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Image: A schoolgirl (C) prays before having her free mid-day meal, distributed by a government-run primary school, in New Delhi.
Video: Mansi Thapliyal/Reuters

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The Finance Ministry, while introducing the revised draft, has made clear that it is not in support of giving tax allowances to businesses for their social welfare expenditure since it is an application of income and tax deduction, which would imply foregoing one third of government tax revenue.

This is despite the recommendation proposed by the SCF to allow tax deduction for such CSR expenditure.

The current Indian socio-economic scenario demands a significant expenditure on CSR activities by business houses. The absence of tax incentive on the same will only impediment the voluntary spend by businesses, and will also lead to dissatisfaction amongst companies.

 

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Image: Finance minister P Chidambaram has made clear that he is not in support of giving tax allowances to business houses.
Video: Courtesy, PIB

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Widen the tax base

Sanjay Sanghvi, Partner, Khaitan & Co
In the revised Direct Taxes Code, 2013, there is a proposal to levy tax at the rate of 35 per cent on an individual / Hindu Undivided Family (HUF) whose income is above Rs 10 crore.

One may feel that this additional 5 per cent tax burden may not be fair as the government should go all out in making efforts to increase the 'tax base'.

Merely because a person who earns Rs 10 crore may be in a position to pay an additional 5 per cent tax on his income above Rs 10 crore, in the larger scheme of things, the same may not be fair to such taxpayers who already contribute a sizeable amount of tax to the Indian exchequer.

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Image: One may feel that additional 5 per cent tax burden may not be fair.
Video: Uttam Ghosh/Rediff
Tags: HUF , India

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One would believe that an effective measure by the government to increase and broadbase the tax base, would have yielded better tax revenues for the government than levying an additional burden on a small group of taxpayers.

One positive revision is concerning the revised definition of 'Place of Effective Management' (POEM), which provides that the residential status of a foreign company would be - the place where key management and commercial decisions that are necessary for the conduct of the business of the company as a whole are made.

This definition is in accordance with international practices. It is the board of directors who run the business enterprise. The earlier definition provided that where the 'board of directors' routinely approve commercial and strategic decisions made by executive directors or officers of the company, the POEM would be the place where such directors/officers perform their functions.

 

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Video: Uttam Ghosh/Rediff
Tags: POEM , India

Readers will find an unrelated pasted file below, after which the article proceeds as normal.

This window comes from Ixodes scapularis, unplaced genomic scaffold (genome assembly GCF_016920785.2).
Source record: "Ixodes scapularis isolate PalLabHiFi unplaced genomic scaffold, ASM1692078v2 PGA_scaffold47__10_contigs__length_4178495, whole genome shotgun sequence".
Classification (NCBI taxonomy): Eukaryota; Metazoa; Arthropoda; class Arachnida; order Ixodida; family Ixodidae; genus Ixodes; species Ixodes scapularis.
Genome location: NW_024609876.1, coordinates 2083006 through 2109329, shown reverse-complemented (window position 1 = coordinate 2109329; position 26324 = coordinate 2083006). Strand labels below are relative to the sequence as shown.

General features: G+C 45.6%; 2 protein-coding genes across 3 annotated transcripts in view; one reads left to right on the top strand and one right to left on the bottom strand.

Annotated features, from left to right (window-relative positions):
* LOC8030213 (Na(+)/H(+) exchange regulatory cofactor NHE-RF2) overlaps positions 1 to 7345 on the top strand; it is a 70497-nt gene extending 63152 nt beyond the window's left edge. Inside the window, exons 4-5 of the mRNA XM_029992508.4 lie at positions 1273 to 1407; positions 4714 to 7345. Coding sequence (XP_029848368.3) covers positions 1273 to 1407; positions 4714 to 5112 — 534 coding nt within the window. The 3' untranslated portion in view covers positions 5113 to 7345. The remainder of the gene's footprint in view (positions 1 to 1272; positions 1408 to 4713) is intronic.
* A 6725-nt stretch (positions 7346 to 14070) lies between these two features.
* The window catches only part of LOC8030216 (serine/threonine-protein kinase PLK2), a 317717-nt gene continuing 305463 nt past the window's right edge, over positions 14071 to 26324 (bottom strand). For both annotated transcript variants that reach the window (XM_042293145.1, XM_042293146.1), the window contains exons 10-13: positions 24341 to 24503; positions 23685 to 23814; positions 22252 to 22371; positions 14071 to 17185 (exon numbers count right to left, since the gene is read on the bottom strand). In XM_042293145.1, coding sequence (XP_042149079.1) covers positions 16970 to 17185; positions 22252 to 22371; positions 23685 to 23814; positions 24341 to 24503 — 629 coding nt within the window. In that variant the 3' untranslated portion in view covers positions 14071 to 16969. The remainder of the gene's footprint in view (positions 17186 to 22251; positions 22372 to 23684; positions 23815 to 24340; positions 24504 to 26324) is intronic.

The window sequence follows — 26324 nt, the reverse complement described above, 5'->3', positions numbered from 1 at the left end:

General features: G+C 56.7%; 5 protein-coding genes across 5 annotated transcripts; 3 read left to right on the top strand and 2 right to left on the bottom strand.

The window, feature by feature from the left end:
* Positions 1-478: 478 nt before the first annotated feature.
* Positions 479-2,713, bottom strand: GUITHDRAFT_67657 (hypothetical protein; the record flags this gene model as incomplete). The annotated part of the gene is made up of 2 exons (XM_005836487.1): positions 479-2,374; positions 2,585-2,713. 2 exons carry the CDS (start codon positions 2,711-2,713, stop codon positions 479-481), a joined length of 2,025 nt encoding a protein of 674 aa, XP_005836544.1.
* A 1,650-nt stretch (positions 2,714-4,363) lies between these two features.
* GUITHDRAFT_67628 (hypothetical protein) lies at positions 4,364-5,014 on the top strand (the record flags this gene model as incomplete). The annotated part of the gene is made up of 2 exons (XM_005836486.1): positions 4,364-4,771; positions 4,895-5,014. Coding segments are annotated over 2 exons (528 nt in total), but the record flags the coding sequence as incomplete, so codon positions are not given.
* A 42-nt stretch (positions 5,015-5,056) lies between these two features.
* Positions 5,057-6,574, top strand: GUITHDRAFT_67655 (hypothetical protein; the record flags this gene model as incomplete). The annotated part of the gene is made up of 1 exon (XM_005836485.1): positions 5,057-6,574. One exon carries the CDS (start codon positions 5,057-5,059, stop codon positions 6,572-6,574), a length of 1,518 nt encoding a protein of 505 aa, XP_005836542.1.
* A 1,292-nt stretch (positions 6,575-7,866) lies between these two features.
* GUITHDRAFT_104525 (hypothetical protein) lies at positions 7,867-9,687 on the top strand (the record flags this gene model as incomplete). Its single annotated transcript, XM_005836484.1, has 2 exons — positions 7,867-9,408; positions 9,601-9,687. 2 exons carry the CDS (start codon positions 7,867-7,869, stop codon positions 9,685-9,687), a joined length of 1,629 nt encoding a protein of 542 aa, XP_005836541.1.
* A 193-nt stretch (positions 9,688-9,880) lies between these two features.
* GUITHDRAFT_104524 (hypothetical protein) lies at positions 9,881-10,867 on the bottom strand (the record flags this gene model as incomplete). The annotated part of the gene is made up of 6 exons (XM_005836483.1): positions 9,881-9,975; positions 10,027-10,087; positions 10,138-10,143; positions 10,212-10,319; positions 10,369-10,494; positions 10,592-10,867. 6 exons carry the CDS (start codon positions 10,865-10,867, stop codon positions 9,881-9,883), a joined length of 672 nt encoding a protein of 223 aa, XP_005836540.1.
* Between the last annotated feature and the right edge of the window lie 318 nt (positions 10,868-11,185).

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Changes target high net worth taxpayers

Rahul Garg, Leader- Direct Tax, PwC India
The finance minister has proposed certain provisions in the DTC-2013, which may impact market sentiments significantly.

In a departure from the current provisions, the radius of the wealth tax net has been expanded to capture all assets, with some exceptions.

DTC-2013, if legislated in its present form, would imply that investment in shares, mutual funds and fixed deposits would attract wealth tax.

Transactions in shares were already subject to the securities transaction tax as well as capital gains tax and now, the proposal to levy wealth tax.

However, the threshold for the levy in the case of individuals and HUFs is quite high at Rs 50 crore and the rate has been lowered from 1 per cent to 0.25 per cent and companies and FIIs are out of the wealth tax net.

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DTC-2013 has done away with the distinction of short-term and long-term asset for the purpose of capital gains taxability and is proposing to treat it as an income from ordinary sources, subject to tax on net basis (with indexation in certain cases) at the marginal tax rate (30 per cent/ 35 per cent).

However, deduction of 100 per cent and 50 per cent is allowed on long term and short-term capital gains, respectively on transfer of equity shares and units of equity oriented fund, which are subject to the securities transaction tax thereby exempting long-term capital gains and effectively taxing short-term capital gains at the rate of 15 per cent.

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Inspite of the fact that capital gains are taxed at the maximum marginal rate, the inter-head loss set-off against capital gains is not allowed.

Interestingly, the Code proposes the cost of acquisition to be 'nil' in cases where it cannot be ascertained for any reason.

Additionally, resident investors receiving dividend in excess of Rs 1 crore would be required to pay additional dividend tax at the rate of 10 per cent over and above the DDT payable by the company. The controversy on transfer of security held by FIIs has been put to rest by characterising it as income under the head capital gains.

Thus, these proposed changes seem to target high net worth taxpayers.